Margaret Talbot talks about literary journalism
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    Print journalism involves a “cinematic quality” that online writing does not — like getting info from the crabby old man with keys to crucial files instead of clicking on a search button, said Margaret Talbot, contributing writer for The New Yorker and former editor at Lingua Franca and The New Republic.

    Talbot spoke about “Reporting on Tomorrow,” today at noon in Fisk 211, and touched upon online and literary journalism.

    “I’m an admirer of Slate and Salon.com,” Talbot said. “I have to because my brother started it.”

    Talbot praised online journalism for enabling journalists to report things first-hand or, in the case of citizen journalists, use cell phones to provide pictures of important incidents such as the July 7th bombing blasts in London in 2005 and tsunami in Southeast Asia in 2004.

    Also, a majority of popular online journalistic sites are opinion-oriented, said Talbot. She said this is great but feels that these sites are usually not analytical enough and do not always give the entire context of a story they are commenting on. And despite the prominence and demand for online storytelling, long-form journalism remains a flourishing genre, Talbot said.

    Long-form stories allow journalists to spend months, if not years, with a subject to delve beneath the surface. Originally used for profiling marginal members of society, long-form pieces also can be good for profiling people in power to “get beyond the press conferences,” Talbot said.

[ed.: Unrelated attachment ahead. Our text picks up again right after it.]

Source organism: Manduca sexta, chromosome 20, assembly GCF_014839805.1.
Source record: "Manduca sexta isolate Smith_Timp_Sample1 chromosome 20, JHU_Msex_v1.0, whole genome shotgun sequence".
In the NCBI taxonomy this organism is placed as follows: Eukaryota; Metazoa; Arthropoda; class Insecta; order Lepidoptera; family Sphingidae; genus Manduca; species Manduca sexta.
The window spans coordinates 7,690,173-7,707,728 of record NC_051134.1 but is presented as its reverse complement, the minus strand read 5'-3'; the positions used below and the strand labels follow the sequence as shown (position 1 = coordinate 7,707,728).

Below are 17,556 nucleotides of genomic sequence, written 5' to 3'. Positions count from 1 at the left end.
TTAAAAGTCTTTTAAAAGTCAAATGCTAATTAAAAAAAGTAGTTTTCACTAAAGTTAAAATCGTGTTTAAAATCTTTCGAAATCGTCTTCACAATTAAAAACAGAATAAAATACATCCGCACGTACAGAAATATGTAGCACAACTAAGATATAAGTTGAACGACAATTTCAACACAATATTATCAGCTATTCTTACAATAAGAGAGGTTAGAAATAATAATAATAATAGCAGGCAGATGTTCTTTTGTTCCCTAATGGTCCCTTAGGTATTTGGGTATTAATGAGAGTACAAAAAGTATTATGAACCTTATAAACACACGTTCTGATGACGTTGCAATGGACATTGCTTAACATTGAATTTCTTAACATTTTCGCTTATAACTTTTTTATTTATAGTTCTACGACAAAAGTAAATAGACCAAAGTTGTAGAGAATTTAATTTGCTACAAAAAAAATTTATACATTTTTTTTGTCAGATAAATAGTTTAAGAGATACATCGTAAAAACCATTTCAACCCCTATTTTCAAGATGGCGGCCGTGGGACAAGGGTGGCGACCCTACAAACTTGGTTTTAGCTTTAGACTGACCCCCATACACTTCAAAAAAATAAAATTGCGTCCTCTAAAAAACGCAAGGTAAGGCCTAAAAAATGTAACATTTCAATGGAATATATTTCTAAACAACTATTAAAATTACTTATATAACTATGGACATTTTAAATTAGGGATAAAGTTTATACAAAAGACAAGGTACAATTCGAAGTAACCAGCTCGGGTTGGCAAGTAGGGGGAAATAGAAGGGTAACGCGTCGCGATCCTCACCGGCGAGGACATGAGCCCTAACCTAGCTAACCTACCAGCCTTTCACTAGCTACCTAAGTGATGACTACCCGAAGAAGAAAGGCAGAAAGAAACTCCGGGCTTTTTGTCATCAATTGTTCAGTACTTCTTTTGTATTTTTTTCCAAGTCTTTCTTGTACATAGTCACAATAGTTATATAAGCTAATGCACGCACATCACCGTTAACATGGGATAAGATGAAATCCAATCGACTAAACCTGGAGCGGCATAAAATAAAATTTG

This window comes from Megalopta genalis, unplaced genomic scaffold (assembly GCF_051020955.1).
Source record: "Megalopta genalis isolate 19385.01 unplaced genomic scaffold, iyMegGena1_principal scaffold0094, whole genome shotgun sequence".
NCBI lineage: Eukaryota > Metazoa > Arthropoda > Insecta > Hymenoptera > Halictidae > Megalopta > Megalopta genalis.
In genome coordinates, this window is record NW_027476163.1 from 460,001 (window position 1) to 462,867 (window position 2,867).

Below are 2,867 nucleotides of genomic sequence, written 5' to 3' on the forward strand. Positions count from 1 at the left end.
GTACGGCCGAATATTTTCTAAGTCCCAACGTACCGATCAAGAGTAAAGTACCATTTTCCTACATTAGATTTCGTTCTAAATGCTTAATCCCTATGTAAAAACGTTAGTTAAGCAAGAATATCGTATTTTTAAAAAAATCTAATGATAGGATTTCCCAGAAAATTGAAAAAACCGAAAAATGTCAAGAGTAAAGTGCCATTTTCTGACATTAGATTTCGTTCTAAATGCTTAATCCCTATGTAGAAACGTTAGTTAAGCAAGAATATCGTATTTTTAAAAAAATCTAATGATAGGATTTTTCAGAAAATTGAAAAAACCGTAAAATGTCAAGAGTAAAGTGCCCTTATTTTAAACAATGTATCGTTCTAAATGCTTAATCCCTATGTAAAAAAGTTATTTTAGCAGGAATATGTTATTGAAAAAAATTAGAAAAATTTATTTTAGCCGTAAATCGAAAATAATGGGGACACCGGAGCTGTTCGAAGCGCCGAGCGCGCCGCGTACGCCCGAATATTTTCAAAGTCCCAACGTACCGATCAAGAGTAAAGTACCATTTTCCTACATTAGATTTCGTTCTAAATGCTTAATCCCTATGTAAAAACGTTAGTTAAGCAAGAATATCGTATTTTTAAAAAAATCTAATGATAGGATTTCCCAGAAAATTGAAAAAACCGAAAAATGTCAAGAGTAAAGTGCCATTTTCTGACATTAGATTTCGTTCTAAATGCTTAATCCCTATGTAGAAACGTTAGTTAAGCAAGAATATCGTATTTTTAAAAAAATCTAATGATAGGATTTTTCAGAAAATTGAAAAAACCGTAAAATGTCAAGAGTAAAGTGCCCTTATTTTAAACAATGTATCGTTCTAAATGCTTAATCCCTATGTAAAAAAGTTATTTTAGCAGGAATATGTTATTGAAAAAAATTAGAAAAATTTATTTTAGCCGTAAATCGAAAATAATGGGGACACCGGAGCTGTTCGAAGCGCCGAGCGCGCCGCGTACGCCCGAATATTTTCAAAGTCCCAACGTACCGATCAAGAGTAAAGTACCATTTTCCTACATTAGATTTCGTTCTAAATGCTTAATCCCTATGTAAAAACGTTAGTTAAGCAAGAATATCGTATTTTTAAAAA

However, long-form journalism takes time and effort to research and write and has been criticized for not being “analytical” enough. Some critics have labeled literary journalism as “sob-sister stories” — the kind of stories that invoke emotion for no reason.

    Despite the criticism, Talbot believes that as long as long-form satiates the audience’s basic emotional and ascetic need, it will always have a place in journalism.

    She ended her talk with advice:

    - As a writer, be the most alert observer, as if you were going to a foreign county. Without interesting details, you can’t have a story.

    And for college students interested in honing their literary journalism skills, Talbot said:

    -The best way to learn how to write, in any case, is to write.

    -Read what you admire and try to emulate the style — without plagiarizing.

    “That’s how I learned to write,” said Talbot. “I read works that I admired.”

    - Don’t know what to write about? Go out to a neighborhood in Chicago (a safe one or at least with proper guidance and protection) and write about a topic in the style of writing you admire.

    - While it may be hard to do long-form writing in college, it is not impossible.

    Talbot has also written for The New York Times Magazine, Salon and The Atlantic Monthly. As a New America Senior Fellow, Talbot was awarded a Whiting Writer’s Award in 1999.

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